King Ahaz of Judah
1 Ahaz was 20 years old when he became the king of Judah. He ruled from Jerusalem for 16 years. His ancestor King David was a good king, but Ahaz was not like David. He constantly disobeyed Yahweh 2 and was as sinful as the kings of Israel had been. He made idols of the god Baal. 3 He burned incense in Hinnom Valley. He even killed some of his own sons and offered them as sacrifices to be completely burned. That imitated the disgusting customs of the people-groups who previously lived there, people whom Yahweh had expelled as the Israelis advanced through the land. 4 Ahaz offered sacrifices to idols at shrines on hilltops and under every big green tree.
5 Therefore Yahweh his God allowed his army to be defeated by the army of the king of Syria. They captured many soldiers of Judah and took them as prisoners to Damascus.
The army of the king of Israel also defeated the army of Judah and killed very many of their soldiers. 6 In one day the army of Remaliah’s son, King Pekah of Israel, killed 120,000 soldiers in Judah. That happened because the people of Judah had abandoned Yahweh, the God whom their ancestors worshiped. 7 Zicri, a warrior from the tribe of Ephraim, killed king Ahaz’s son Maaseiah, Azrikam the officer in charge of the palace, and Elkanah, the king’s assistant. 8 The soldiers of Israel captured 200,000 of the people of Judah, including many wives and sons and daughters of the soldiers of Judah. They also seized and took back to Samaria many valuable things.
9 But a prophet of Yahweh whose name was Obed was there in Samaria. He went out of the city to meet the army when it returned to Samaria. He said to them, “Because Yahweh, the God whom your ancestors belonged to, was angry with the people of Judah, he allowed you to defeat them. But God has seen the cruel way that you slaughtered them. 10 And now you want to sin by causing men and women from Judah to become your slaves, but you have certainly also sinned against Yahweh our God! 11 So listen to me! Send back to Judah your fellow-countrymen whom you have captured, because Yahweh is extremely angry with you for what you did to them.”
12 Then some of the leaders of the tribe of Ephraim—Azariah the son of Jehohanan, Berekiah the son of Meshillemoth, Jehizkiah the son of Shallum, and Amasa the son of Hadlai—rebuked those who were returning from the battle. 13 They said to them, “You must not bring those prisoners here! If you do that, Yahweh will consider that we are guilty of sinning. We are already guilty of committing many sins; do you want to cause us to be even more guilty by committing another sin? God is already very angry with us people of Israel!”
14 So, while their leaders and others were watching, the soldiers released the prisoners, and also gave back to them the valuable things that they had captured. 15 The leaders who were selected took some of the clothes that the soldiers had taken from the prisoners and gave those clothes back to the people who were naked. They also gave to the prisoners sandals and other clothes and things to eat and drink, and they gave them olive oil to rub on their wounds. They gave donkeys to those who were very weak, in order that they could ride on them. Then they led them all to Jericho, the city that had many palm trees. Then those leaders of Israel returned to Samaria.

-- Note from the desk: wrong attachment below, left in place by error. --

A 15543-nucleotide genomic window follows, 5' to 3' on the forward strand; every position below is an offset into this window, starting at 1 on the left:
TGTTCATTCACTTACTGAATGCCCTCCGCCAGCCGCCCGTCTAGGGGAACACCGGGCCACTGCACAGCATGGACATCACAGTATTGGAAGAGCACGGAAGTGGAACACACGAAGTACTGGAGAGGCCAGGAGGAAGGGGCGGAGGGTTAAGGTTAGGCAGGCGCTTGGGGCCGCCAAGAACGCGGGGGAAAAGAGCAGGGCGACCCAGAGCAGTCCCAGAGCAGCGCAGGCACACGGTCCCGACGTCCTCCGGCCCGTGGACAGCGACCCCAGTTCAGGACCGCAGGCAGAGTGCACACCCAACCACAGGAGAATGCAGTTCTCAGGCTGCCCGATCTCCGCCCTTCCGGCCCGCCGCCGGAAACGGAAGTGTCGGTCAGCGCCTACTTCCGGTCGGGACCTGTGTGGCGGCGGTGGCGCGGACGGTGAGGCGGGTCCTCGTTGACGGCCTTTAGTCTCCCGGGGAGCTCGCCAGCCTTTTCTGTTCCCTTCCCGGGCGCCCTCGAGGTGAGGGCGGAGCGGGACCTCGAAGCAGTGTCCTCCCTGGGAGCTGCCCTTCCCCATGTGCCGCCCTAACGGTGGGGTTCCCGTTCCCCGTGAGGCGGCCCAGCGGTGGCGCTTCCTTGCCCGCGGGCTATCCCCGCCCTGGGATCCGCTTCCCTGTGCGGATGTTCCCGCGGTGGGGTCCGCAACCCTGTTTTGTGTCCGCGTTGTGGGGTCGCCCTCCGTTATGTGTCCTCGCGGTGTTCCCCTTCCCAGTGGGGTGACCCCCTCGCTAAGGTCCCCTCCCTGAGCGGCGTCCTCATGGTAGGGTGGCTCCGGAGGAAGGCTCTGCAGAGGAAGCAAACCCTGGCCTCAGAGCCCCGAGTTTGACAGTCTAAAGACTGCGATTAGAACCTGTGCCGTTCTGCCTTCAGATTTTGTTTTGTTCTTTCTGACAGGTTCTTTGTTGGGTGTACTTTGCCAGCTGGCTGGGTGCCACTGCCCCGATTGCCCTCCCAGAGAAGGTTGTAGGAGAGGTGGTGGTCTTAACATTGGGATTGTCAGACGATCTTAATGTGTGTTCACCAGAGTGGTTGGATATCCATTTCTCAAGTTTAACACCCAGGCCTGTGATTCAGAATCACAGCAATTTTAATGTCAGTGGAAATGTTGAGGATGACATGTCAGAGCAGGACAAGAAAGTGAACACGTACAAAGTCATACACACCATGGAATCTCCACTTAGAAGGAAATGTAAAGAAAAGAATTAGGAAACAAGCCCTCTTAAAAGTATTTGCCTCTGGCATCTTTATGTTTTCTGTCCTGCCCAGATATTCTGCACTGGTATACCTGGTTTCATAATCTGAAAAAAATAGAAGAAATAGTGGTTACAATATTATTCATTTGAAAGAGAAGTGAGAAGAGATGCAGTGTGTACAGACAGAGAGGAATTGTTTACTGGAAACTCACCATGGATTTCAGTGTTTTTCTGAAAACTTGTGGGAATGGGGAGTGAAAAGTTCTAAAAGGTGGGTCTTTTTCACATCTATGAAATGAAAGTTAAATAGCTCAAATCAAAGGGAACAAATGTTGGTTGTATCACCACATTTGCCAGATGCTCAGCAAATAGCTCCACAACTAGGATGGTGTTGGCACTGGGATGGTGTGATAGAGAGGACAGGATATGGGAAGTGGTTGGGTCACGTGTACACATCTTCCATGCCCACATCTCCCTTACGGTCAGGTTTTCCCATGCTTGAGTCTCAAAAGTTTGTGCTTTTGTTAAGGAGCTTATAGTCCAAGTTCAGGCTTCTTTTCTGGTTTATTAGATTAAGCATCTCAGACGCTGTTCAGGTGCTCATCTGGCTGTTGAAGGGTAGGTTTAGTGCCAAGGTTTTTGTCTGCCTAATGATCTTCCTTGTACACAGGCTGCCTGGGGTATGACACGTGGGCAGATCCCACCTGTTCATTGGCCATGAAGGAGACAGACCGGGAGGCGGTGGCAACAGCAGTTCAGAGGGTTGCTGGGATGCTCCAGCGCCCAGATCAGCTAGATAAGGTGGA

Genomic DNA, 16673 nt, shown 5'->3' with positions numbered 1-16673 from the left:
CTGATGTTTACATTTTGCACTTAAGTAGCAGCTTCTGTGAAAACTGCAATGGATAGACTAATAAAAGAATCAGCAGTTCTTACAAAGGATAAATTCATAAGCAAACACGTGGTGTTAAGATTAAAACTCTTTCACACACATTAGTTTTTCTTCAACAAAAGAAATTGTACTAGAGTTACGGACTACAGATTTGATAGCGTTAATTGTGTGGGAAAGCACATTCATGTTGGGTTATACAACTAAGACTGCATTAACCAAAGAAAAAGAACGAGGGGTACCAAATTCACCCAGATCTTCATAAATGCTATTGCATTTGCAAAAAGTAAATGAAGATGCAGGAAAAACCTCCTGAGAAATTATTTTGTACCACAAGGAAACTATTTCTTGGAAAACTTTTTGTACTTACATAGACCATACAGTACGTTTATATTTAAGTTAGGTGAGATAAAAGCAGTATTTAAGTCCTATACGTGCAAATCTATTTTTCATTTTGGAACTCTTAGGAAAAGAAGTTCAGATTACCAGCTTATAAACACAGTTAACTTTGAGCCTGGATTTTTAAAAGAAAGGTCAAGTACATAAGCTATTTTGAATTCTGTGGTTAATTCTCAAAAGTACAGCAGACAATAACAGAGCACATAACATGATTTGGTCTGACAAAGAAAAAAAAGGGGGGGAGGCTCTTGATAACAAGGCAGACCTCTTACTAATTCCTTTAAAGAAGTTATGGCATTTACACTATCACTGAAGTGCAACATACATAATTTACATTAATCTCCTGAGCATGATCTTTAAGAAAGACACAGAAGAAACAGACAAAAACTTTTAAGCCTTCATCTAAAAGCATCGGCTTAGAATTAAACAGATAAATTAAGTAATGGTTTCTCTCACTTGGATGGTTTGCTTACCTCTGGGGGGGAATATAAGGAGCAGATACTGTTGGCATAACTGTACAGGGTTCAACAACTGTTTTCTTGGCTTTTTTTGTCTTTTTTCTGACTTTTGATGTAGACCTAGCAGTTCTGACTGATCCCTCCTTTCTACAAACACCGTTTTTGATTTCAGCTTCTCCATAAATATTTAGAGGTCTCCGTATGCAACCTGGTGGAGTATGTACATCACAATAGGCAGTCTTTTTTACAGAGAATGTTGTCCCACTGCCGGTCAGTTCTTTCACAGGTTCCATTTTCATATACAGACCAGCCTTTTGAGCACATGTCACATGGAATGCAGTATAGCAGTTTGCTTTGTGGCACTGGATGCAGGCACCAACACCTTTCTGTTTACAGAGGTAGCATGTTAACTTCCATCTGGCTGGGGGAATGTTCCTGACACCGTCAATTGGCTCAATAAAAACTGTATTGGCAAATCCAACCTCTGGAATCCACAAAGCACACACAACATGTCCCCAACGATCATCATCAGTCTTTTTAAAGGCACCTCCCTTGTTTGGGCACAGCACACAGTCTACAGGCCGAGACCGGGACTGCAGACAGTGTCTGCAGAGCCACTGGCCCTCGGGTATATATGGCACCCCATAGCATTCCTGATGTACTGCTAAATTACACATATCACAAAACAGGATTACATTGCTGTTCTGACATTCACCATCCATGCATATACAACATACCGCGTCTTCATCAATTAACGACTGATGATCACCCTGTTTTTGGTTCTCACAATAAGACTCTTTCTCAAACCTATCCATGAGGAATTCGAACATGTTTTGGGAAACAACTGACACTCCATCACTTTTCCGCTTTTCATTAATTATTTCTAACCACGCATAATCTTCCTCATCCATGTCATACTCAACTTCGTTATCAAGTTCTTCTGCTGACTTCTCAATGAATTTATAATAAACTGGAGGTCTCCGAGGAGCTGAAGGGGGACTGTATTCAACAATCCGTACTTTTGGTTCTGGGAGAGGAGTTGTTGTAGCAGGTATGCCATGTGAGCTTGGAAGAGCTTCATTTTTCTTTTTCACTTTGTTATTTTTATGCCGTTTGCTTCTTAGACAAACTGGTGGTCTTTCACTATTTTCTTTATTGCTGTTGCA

16 About that time, King Ahaz sent a message to the king of Assyria requesting help. 17 He did that because the army from the Edom people-group had come again and attacked Judah and taken away many of the people of Judah as prisoners. 18 At the same time, men from Philistia had raided/attacked towns in the foothills and in the southern desert of Judah. They had captured Beth-Shemesh, Aijalon, and Gederoth cities, as well as Soco, Timnah and Gimzo towns and the nearby villages. 19 Yahweh allowed those things to happen in order to humble king Ahaz, because he had encouraged the people of Judah to do wicked things and had disobeyed Yahweh very much. 20 Tiglath-Pileser, the king of Assyria, sent his army saying that they would help Ahaz, but instead of helping him, they caused him to experience trouble. 21 Ahaz’s soldiers took some of the valuable things from the temple and from the king’s palace and from other leaders of Judah and sent them to the king of Assyria to pay him to help them, but the king of Assyria refused to help Ahaz.
22 While King Ahaz was experiencing those troubles, he disobeyed Yahweh even more. 23 He offered sacrifices to the gods that were worshiped in Damascus, whose army had defeated his army. He thought, “The gods that are worshiped by the kings of Syria have helped them, so I will offer sacrifices to those gods in order that they will help me.” But worshiping those gods caused Ahaz and all of Israel to be ruined.
24 Ahaz gathered all the furnishings that were used in the temple and broke them into pieces. He locked the doors of the temple and set up altars for worshiping idols at every street corner in Jerusalem. 25 In every town in Judah, his workers built shrines to burn sacrifices to other gods, and that caused Yahweh, the God whom their ancestors worshiped, to be very angry.
26 A record of the other things that Ahaz did while he was the king, from when he started to rule until he died, is written in the scroll called ‘The History of the Kings of Judah and Israel’. 27 Ahaz died and was buried in Jerusalem, but he was not buried in the tombs where the other kings had been buried. Then his son Hezekiah became the king.